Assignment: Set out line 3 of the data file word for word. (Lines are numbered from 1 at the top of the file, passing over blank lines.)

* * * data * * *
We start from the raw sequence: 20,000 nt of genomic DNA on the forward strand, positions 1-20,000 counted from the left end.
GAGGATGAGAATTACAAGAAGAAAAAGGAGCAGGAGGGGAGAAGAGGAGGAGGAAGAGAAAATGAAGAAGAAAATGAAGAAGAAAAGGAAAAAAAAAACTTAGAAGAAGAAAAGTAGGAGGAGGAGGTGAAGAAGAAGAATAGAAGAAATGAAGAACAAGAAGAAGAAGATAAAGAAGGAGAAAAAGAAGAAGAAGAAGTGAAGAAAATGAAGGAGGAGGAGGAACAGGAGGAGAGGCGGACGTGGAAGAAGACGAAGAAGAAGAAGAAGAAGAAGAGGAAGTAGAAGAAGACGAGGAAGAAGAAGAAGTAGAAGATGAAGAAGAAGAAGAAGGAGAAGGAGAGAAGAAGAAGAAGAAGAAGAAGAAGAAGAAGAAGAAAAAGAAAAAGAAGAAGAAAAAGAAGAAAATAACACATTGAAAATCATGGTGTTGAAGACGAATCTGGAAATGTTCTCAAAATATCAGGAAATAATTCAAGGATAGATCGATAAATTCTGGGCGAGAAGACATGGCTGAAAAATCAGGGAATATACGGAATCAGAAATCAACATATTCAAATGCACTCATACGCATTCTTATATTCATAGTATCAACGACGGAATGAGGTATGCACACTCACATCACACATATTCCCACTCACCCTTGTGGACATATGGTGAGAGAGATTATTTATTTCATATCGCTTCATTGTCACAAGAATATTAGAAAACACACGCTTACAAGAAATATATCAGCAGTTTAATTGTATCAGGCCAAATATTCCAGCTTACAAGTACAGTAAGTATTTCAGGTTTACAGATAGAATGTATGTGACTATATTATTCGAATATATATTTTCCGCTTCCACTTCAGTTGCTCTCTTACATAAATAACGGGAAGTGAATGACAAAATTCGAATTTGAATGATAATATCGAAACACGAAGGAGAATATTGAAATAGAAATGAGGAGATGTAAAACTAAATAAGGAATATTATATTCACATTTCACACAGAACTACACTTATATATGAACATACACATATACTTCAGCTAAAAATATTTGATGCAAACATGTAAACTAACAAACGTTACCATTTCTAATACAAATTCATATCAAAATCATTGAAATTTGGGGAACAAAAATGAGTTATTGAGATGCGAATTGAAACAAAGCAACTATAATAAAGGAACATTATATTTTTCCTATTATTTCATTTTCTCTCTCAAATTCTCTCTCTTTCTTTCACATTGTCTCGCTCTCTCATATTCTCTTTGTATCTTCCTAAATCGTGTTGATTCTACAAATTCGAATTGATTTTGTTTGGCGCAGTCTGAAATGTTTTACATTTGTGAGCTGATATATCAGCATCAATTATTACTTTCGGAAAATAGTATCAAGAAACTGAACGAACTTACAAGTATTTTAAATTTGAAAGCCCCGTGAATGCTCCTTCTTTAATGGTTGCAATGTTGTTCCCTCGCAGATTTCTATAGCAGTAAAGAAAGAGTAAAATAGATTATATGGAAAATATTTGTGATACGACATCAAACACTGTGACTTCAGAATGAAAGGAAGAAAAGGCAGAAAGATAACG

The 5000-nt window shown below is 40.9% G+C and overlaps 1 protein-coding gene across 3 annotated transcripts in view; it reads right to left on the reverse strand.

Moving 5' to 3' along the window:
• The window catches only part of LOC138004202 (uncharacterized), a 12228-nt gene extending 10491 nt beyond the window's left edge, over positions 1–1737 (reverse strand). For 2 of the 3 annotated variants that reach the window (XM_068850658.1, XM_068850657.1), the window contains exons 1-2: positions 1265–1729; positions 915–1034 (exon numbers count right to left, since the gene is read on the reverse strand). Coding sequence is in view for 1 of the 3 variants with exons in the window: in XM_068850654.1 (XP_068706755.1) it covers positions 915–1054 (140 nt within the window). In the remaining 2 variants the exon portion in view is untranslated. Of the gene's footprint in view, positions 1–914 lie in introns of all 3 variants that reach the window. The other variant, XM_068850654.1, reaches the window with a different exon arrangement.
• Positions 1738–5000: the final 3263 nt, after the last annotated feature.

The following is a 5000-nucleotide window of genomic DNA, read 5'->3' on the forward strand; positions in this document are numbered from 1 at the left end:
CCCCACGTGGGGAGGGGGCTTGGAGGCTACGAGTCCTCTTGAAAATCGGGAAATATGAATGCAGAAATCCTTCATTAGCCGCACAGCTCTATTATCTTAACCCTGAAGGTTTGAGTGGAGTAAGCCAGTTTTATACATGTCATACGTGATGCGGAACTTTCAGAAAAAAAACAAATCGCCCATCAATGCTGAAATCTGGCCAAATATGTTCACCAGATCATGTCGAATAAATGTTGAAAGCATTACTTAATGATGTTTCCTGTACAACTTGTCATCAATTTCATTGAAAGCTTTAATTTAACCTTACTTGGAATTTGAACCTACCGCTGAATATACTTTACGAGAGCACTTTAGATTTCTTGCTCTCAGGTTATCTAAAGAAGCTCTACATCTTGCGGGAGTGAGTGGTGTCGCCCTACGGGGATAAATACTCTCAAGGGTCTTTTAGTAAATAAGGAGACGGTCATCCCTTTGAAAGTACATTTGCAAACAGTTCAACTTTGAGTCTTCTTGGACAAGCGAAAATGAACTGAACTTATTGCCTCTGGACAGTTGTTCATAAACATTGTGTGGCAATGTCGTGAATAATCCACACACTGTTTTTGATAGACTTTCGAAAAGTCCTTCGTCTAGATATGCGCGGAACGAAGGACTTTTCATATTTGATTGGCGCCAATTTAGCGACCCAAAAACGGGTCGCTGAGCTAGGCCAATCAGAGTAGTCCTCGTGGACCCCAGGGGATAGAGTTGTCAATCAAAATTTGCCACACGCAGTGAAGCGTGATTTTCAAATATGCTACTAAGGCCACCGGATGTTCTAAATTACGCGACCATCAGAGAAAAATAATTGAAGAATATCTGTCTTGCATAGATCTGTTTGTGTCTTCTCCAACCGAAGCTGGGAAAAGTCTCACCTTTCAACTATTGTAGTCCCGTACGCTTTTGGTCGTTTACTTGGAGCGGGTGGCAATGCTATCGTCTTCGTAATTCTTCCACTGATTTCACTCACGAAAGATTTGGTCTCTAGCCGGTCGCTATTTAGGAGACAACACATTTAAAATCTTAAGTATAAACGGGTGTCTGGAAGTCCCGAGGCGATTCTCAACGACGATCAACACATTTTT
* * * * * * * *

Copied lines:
The 5000-nt window shown below is 40.9% G+C and overlaps 1 protein-coding gene across 3 annotated transcripts in view; it reads right to left on the reverse strand.